Mingus peformed the song again for his Oh Yeah album,  recorded in 1961 and displayed Mingus's more humorous side. Mingus plays the piano and sings instead of playing double bass and the album is all blues-based pieces. One of the more hilarious moments on the record is "Eat That Chicken," a song about eating chicken that refers to Fats Waller's comic novelty pieces. Another Mingus protest song can be found on this record, though. "Don't Let Them Drop that Atomic Bomb on Me" is classic Mingus, though with more humour than we're accustomed to. "Hog Callin' Blues," the song on the album that is based on "Haitian Fight Song," is significantly different due to the shouts from Mingus on piano, the solos are bluesier, and rowdier while the main melody from "Haitian Fight Song" is not repeated as often as I would like (only at the beginning and the end). Still, it's classic jazz and classic Mingus, the Angry Man of Jazz. Brassy, bluesy, and loud. It is also hilarious to hear Mingus sing the intro without lyrics.

Only 2 years later, Mingus recorded another version of "Haitian Fight Song" as "II B.S." This version is shorter and played faster than the 3 previous versions. A little under 5 minutes long, but still brassy and bluesy. However, the short length undermines the song's strength in my opinion, since I would like to hear the soloists play longer. However, this faster tempo really does match the "Fight Song" part of "Haitian Fight Song."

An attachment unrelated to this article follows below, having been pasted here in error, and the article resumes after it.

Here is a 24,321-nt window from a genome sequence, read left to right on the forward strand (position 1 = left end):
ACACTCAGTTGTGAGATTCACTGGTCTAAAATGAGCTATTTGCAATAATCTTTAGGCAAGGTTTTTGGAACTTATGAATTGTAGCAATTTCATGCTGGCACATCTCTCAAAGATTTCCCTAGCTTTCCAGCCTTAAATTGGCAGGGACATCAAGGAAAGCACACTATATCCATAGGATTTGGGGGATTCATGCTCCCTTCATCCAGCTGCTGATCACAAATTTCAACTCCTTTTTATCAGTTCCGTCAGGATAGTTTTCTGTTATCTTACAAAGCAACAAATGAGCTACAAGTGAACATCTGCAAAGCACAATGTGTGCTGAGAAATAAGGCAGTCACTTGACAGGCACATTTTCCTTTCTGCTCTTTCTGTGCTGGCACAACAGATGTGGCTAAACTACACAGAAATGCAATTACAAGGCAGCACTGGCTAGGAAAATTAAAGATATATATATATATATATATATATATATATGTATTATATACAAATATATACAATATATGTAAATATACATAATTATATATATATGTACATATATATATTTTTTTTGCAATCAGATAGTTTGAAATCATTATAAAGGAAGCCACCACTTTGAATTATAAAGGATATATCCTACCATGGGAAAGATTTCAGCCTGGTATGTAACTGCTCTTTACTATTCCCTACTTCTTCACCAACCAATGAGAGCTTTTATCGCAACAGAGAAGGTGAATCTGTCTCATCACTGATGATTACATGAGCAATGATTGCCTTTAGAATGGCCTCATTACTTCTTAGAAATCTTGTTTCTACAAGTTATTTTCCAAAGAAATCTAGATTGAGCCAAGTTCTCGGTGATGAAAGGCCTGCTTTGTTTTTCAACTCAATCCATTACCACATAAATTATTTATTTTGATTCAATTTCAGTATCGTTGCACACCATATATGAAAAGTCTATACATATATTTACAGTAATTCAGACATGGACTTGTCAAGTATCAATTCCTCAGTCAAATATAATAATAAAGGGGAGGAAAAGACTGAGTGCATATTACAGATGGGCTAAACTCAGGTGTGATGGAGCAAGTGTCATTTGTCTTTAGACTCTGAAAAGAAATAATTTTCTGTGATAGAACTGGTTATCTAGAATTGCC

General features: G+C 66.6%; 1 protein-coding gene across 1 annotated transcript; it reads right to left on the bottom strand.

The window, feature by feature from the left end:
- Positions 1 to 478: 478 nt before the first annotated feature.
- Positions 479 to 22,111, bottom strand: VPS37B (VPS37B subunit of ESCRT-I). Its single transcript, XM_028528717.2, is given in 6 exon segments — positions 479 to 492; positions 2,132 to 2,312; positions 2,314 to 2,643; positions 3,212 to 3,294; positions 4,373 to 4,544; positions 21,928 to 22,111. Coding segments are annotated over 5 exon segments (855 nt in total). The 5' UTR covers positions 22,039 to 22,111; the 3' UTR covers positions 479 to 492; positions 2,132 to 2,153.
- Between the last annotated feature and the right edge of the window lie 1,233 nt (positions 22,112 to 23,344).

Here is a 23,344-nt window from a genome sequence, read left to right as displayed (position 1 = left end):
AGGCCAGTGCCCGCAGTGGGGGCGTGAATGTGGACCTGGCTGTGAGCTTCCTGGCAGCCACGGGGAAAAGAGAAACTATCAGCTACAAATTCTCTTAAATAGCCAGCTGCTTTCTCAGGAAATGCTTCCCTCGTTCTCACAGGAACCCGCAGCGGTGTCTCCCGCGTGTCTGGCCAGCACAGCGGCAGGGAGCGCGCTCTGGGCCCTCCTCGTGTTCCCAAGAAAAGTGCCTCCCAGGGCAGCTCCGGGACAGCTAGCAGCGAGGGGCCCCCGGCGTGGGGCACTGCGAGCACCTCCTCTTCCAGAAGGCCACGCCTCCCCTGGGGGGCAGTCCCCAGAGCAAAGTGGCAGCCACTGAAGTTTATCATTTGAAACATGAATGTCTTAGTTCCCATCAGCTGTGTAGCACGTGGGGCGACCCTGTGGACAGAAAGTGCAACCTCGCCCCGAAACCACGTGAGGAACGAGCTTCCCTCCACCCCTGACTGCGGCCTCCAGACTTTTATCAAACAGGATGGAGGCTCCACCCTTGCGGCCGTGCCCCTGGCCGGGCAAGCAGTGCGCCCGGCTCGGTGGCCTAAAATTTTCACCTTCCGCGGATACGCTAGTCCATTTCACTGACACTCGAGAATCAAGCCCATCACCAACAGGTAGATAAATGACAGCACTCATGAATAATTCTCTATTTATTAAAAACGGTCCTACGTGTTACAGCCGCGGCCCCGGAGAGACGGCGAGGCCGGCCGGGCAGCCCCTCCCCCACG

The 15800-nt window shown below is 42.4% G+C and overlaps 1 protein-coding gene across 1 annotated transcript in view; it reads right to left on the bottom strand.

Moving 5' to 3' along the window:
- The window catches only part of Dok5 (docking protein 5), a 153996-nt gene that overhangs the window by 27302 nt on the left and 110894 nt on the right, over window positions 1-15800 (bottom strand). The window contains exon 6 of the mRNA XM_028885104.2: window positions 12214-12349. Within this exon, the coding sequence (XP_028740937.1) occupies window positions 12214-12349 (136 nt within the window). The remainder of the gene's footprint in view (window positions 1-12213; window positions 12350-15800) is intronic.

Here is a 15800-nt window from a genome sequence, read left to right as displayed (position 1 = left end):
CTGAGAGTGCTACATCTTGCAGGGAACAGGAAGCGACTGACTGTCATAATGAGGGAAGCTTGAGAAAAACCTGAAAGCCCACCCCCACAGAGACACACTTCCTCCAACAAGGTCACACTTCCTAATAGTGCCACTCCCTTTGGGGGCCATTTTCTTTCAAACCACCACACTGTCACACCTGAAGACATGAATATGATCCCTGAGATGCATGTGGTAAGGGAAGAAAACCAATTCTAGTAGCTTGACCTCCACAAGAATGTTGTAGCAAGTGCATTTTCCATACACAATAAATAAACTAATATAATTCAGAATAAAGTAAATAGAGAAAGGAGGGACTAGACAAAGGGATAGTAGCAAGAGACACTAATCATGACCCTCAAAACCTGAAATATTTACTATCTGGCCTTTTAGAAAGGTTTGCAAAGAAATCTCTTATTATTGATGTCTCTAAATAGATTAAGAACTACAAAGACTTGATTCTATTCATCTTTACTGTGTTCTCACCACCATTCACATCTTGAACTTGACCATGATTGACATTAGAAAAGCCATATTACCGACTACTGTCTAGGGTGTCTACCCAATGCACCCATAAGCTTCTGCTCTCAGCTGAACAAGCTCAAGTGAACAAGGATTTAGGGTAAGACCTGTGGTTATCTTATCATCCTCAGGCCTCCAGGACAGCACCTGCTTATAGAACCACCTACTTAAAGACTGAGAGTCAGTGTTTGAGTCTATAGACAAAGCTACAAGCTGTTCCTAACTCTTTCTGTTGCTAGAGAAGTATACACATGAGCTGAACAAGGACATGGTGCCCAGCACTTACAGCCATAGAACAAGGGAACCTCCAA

The Mingus Big Band, a group formed after his death to keep his music alive, also recorded "Haitian Fight Song." Their version is far from my favorite, but still delivers a punch to the face of injustice. A little over 8 minutes long, I believe the length is enough for the soloists to improvise over, but the first saxophone solo's pitch is too high in my opinion. The sound is almost grating to my ears, honestly. They also take the song into different directions with the horn lines, changing it from the Mingus versions I know and love. The trumpet solo is quite good though, at least to my, for the most part, musically-untrained ears. However, the short drum solo doesn't quite do it for me.